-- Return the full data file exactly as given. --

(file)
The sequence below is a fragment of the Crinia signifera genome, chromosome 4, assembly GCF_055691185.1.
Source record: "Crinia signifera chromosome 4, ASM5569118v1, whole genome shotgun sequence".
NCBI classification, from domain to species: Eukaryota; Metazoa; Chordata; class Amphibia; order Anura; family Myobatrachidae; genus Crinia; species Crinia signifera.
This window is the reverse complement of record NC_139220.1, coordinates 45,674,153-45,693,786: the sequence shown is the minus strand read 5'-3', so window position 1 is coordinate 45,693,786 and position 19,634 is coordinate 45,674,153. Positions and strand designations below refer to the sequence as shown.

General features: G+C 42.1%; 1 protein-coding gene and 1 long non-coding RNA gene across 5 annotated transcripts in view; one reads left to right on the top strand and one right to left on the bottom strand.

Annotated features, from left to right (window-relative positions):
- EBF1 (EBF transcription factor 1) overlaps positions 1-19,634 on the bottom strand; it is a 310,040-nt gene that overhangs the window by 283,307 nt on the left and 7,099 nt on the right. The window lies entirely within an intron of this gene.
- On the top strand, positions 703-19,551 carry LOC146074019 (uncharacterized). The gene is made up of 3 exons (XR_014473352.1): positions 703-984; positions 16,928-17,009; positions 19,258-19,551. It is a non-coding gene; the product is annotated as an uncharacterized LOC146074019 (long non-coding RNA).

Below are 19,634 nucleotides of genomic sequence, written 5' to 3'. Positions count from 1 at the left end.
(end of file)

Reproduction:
The sequence below is a fragment of the Crinia signifera genome, chromosome 4, assembly GCF_055691185.1.
Source record: "Crinia signifera chromosome 4, ASM5569118v1, whole genome shotgun sequence".
NCBI classification, from domain to species: Eukaryota; Metazoa; Chordata; class Amphibia; order Anura; family Myobatrachidae; genus Crinia; species Crinia signifera.
This window is the reverse complement of record NC_139220.1, coordinates 45,674,153-45,693,786: the sequence shown is the minus strand read 5'-3', so window position 1 is coordinate 45,693,786 and position 19,634 is coordinate 45,674,153. Positions and strand designations below refer to the sequence as shown.

General features: G+C 42.1%; 1 protein-coding gene and 1 long non-coding RNA gene across 5 annotated transcripts in view; one reads left to right on the top strand and one right to left on the bottom strand.

Annotated features, from left to right (window-relative positions):
- EBF1 (EBF transcription factor 1) overlaps positions 1-19,634 on the bottom strand; it is a 310,040-nt gene that overhangs the window by 283,307 nt on the left and 7,099 nt on the right. The window lies entirely within an intron of this gene.
- On the top strand, positions 703-19,551 carry LOC146074019 (uncharacterized). The gene is made up of 3 exons (XR_014473352.1): positions 703-984; positions 16,928-17,009; positions 19,258-19,551. It is a non-coding gene; the product is annotated as an uncharacterized LOC146074019 (long non-coding RNA).

Below are 19,634 nucleotides of genomic sequence, written 5' to 3'. Positions count from 1 at the left end.